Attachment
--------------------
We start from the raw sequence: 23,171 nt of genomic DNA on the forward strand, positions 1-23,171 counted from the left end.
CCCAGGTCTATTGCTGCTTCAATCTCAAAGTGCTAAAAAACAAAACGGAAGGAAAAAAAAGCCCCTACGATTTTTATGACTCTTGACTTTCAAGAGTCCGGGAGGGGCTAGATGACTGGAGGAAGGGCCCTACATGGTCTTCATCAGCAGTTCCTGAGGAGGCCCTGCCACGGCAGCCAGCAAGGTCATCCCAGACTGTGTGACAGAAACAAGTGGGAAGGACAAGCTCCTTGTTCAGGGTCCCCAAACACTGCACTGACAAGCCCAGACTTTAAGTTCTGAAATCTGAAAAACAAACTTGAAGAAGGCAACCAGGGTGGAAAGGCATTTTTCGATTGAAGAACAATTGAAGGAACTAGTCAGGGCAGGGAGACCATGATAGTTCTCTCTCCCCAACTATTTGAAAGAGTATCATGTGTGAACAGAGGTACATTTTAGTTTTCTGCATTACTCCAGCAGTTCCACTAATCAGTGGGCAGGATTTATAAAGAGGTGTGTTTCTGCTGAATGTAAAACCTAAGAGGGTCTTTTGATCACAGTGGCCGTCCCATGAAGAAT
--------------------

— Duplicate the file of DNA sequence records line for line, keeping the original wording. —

We start from the raw sequence: 23,171 nt of genomic DNA on the forward strand, positions 1-23,171 counted from the left end.
CCCAGGTCTATTGCTGCTTCAATCTCAAAGTGCTAAAAAACAAAACGGAAGGAAAAAAAAGCCCCTACGATTTTTATGACTCTTGACTTTCAAGAGTCCGGGAGGGGCTAGATGACTGGAGGAAGGGCCCTACATGGTCTTCATCAGCAGTTCCTGAGGAGGCCCTGCCACGGCAGCCAGCAAGGTCATCCCAGACTGTGTGACAGAAACAAGTGGGAAGGACAAGCTCCTTGTTCAGGGTCCCCAAACACTGCACTGACAAGCCCAGACTTTAAGTTCTGAAATCTGAAAAACAAACTTGAAGAAGGCAACCAGGGTGGAAAGGCATTTTTCGATTGAAGAACAATTGAAGGAACTAGTCAGGGCAGGGAGACCATGATAGTTCTCTCTCCCCAACTATTTGAAAGAGTATCATGTGTGAACAGAGGTACATTTTAGTTTTCTGCATTACTCCAGCAGTTCCACTAATCAGTGGGCAGGATTTATAAAGAGGTGTGTTTCTGCTGAATGTAAAACCTAAGAGGGTCTTTTGATCACAGTGGCCGTCCCATGAAGAAT